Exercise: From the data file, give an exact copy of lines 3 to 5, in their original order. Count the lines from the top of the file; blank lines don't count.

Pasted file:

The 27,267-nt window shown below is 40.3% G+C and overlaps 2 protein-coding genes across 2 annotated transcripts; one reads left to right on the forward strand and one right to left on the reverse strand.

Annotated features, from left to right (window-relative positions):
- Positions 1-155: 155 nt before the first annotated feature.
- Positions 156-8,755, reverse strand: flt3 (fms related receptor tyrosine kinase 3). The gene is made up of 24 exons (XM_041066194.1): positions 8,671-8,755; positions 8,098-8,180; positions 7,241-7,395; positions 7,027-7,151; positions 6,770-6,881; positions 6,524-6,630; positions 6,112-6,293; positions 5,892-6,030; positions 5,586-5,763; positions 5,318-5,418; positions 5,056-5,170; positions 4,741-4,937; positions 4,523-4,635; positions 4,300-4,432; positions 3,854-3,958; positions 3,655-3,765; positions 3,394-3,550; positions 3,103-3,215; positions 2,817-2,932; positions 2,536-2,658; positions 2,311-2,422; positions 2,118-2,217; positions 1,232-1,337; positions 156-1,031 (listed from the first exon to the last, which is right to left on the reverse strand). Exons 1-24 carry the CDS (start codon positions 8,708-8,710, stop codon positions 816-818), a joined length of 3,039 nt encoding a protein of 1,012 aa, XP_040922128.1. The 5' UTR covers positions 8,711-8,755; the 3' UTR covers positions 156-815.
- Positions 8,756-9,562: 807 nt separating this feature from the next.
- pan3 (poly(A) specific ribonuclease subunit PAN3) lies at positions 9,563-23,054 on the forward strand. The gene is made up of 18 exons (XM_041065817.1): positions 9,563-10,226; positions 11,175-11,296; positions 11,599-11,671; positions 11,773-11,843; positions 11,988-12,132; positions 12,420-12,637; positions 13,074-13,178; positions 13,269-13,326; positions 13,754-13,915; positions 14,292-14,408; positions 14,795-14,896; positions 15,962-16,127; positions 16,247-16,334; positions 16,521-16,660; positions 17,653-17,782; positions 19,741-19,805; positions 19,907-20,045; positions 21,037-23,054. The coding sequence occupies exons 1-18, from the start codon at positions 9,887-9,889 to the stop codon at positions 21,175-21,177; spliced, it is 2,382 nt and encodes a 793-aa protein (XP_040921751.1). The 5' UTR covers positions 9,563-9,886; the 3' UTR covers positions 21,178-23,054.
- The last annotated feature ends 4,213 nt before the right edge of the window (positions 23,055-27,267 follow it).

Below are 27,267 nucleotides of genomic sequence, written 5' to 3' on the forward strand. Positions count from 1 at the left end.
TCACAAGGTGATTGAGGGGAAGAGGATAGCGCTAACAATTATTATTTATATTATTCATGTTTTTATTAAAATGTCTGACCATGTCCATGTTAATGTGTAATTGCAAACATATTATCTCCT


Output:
- Positions 1-155: 155 nt before the first annotated feature.
- Positions 156-8,755, reverse strand: flt3 (fms related receptor tyrosine kinase 3). The gene is made up of 24 exons (XM_041066194.1): positions 8,671-8,755; positions 8,098-8,180; positions 7,241-7,395; positions 7,027-7,151; positions 6,770-6,881; positions 6,524-6,630; positions 6,112-6,293; positions 5,892-6,030; positions 5,586-5,763; positions 5,318-5,418; positions 5,056-5,170; positions 4,741-4,937; positions 4,523-4,635; positions 4,300-4,432; positions 3,854-3,958; positions 3,655-3,765; positions 3,394-3,550; positions 3,103-3,215; positions 2,817-2,932; positions 2,536-2,658; positions 2,311-2,422; positions 2,118-2,217; positions 1,232-1,337; positions 156-1,031 (listed from the first exon to the last, which is right to left on the reverse strand). Exons 1-24 carry the CDS (start codon positions 8,708-8,710, stop codon positions 816-818), a joined length of 3,039 nt encoding a protein of 1,012 aa, XP_040922128.1. The 5' UTR covers positions 8,711-8,755; the 3' UTR covers positions 156-815.
- Positions 8,756-9,562: 807 nt separating this feature from the next.